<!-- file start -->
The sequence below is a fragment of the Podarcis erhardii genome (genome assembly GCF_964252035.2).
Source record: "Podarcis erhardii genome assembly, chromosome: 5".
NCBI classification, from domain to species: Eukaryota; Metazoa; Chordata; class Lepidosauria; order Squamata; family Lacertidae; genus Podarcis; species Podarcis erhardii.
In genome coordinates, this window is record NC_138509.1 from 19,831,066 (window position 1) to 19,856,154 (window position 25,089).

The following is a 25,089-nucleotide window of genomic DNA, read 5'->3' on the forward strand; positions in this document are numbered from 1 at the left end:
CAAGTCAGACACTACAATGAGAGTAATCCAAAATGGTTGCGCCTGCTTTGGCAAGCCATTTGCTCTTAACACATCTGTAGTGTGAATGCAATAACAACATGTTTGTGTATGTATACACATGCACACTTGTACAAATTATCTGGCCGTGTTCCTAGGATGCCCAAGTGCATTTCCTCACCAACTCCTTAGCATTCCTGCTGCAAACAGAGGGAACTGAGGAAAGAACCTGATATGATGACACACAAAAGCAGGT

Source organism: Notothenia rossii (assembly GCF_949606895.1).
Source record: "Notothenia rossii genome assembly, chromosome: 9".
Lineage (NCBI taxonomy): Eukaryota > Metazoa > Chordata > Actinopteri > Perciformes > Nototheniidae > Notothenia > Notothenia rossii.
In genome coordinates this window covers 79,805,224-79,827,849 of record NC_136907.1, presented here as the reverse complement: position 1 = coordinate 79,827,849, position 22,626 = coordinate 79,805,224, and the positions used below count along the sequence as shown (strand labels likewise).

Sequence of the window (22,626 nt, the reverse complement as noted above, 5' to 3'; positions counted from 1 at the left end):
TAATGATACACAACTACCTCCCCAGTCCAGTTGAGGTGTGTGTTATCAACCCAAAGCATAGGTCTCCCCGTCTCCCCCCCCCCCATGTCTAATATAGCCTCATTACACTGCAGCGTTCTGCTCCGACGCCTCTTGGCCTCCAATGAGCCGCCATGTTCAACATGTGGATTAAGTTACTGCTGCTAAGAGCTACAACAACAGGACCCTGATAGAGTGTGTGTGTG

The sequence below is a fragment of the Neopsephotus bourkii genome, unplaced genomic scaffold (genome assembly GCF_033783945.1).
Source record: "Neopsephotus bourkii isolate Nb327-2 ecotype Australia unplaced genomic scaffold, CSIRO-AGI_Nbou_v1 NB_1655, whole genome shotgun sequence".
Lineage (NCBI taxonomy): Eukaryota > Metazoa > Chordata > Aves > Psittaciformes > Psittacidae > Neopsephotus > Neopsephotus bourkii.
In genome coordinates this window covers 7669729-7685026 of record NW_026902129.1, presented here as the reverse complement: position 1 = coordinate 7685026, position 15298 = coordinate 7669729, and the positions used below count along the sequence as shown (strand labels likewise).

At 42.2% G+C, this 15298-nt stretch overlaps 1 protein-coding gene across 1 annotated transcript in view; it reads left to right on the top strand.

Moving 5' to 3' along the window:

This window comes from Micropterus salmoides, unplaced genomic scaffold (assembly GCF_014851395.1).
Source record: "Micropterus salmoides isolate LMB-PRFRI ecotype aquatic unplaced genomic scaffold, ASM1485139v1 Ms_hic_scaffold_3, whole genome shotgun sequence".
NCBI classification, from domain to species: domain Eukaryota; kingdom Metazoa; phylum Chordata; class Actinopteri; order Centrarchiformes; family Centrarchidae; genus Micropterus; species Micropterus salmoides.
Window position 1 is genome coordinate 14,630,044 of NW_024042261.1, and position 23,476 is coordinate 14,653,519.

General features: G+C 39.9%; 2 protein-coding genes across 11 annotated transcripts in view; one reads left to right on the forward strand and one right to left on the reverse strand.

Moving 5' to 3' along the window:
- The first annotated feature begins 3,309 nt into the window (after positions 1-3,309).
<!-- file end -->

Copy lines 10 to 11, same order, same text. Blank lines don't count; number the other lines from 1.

In genome coordinates this window covers 79,805,224-79,827,849 of record NC_136907.1, presented here as the reverse complement: position 1 = coordinate 79,827,849, position 22,626 = coordinate 79,805,224, and the positions used below count along the sequence as shown (strand labels likewise).

Sequence of the window (22,626 nt, the reverse complement as noted above, 5' to 3'; positions counted from 1 at the left end):